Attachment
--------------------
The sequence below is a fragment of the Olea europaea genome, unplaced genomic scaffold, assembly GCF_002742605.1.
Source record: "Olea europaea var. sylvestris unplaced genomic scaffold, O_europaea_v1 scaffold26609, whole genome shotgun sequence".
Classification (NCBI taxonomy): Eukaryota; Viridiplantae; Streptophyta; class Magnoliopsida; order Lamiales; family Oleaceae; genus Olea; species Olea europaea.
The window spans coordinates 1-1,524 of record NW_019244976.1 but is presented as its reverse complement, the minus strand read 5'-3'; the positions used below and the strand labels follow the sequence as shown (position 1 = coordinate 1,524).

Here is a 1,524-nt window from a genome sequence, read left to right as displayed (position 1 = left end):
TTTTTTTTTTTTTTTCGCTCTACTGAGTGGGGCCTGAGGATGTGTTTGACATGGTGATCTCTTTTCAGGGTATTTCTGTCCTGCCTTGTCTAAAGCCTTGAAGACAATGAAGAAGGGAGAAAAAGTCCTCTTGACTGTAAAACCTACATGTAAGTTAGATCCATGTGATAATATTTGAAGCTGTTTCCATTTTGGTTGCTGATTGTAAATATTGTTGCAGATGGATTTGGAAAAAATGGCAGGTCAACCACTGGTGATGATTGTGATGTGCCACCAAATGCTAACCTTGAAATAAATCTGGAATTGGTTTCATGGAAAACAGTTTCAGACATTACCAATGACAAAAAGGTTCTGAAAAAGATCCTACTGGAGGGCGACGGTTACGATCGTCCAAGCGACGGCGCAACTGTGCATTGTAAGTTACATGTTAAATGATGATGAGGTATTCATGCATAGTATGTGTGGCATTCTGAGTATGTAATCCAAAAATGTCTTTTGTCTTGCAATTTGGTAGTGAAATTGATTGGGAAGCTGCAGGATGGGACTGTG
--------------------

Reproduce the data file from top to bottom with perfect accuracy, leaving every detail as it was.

The sequence below is a fragment of the Olea europaea genome, unplaced genomic scaffold, assembly GCF_002742605.1.
Source record: "Olea europaea var. sylvestris unplaced genomic scaffold, O_europaea_v1 scaffold26609, whole genome shotgun sequence".
Classification (NCBI taxonomy): Eukaryota; Viridiplantae; Streptophyta; class Magnoliopsida; order Lamiales; family Oleaceae; genus Olea; species Olea europaea.
The window spans coordinates 1-1,524 of record NW_019244976.1 but is presented as its reverse complement, the minus strand read 5'-3'; the positions used below and the strand labels follow the sequence as shown (position 1 = coordinate 1,524).

Here is a 1,524-nt window from a genome sequence, read left to right as displayed (position 1 = left end):
TTTTTTTTTTTTTTTCGCTCTACTGAGTGGGGCCTGAGGATGTGTTTGACATGGTGATCTCTTTTCAGGGTATTTCTGTCCTGCCTTGTCTAAAGCCTTGAAGACAATGAAGAAGGGAGAAAAAGTCCTCTTGACTGTAAAACCTACATGTAAGTTAGATCCATGTGATAATATTTGAAGCTGTTTCCATTTTGGTTGCTGATTGTAAATATTGTTGCAGATGGATTTGGAAAAAATGGCAGGTCAACCACTGGTGATGATTGTGATGTGCCACCAAATGCTAACCTTGAAATAAATCTGGAATTGGTTTCATGGAAAACAGTTTCAGACATTACCAATGACAAAAAGGTTCTGAAAAAGATCCTACTGGAGGGCGACGGTTACGATCGTCCAAGCGACGGCGCAACTGTGCATTGTAAGTTACATGTTAAATGATGATGAGGTATTCATGCATAGTATGTGTGGCATTCTGAGTATGTAATCCAAAAATGTCTTTTGTCTTGCAATTTGGTAGTGAAATTGATTGGGAAGCTGCAGGATGGGACTGTG